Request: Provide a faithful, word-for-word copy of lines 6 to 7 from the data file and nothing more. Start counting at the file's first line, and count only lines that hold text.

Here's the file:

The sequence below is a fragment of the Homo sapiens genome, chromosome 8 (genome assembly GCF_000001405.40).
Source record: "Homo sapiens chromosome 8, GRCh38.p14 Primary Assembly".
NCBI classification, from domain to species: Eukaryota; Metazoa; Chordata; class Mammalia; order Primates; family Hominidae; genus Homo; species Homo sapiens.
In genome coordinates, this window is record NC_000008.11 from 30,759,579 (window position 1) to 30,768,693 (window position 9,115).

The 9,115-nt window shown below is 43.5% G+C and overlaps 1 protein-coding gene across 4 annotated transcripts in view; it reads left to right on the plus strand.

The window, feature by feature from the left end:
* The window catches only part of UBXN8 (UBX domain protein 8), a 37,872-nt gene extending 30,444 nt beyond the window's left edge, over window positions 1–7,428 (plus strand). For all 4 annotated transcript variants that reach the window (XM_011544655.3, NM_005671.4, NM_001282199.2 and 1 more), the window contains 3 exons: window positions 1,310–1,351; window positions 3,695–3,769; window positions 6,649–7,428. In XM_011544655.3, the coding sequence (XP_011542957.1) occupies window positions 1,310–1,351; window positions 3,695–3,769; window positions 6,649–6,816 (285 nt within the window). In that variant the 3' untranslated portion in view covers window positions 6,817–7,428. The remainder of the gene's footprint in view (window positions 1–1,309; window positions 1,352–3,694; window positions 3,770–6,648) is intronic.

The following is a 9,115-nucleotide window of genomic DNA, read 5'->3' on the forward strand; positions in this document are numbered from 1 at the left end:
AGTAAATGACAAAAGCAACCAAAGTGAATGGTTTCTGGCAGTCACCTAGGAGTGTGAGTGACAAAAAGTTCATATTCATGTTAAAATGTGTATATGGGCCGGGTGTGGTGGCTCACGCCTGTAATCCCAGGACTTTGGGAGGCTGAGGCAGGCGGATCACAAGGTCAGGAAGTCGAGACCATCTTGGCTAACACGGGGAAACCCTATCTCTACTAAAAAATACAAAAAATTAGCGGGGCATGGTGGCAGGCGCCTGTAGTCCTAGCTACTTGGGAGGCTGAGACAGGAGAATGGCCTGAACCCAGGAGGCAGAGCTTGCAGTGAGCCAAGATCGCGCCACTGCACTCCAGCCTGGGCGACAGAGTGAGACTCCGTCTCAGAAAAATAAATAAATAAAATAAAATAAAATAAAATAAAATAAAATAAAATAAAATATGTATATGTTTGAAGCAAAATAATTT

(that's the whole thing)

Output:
The window, feature by feature from the left end:
* The window catches only part of UBXN8 (UBX domain protein 8), a 37,872-nt gene extending 30,444 nt beyond the window's left edge, over window positions 1–7,428 (plus strand). For all 4 annotated transcript variants that reach the window (XM_011544655.3, NM_005671.4, NM_001282199.2 and 1 more), the window contains 3 exons: window positions 1,310–1,351; window positions 3,695–3,769; window positions 6,649–7,428. In XM_011544655.3, the coding sequence (XP_011542957.1) occupies window positions 1,310–1,351; window positions 3,695–3,769; window positions 6,649–6,816 (285 nt within the window). In that variant the 3' untranslated portion in view covers window positions 6,817–7,428. The remainder of the gene's footprint in view (window positions 1–1,309; window positions 1,352–3,694; window positions 3,770–6,648) is intronic.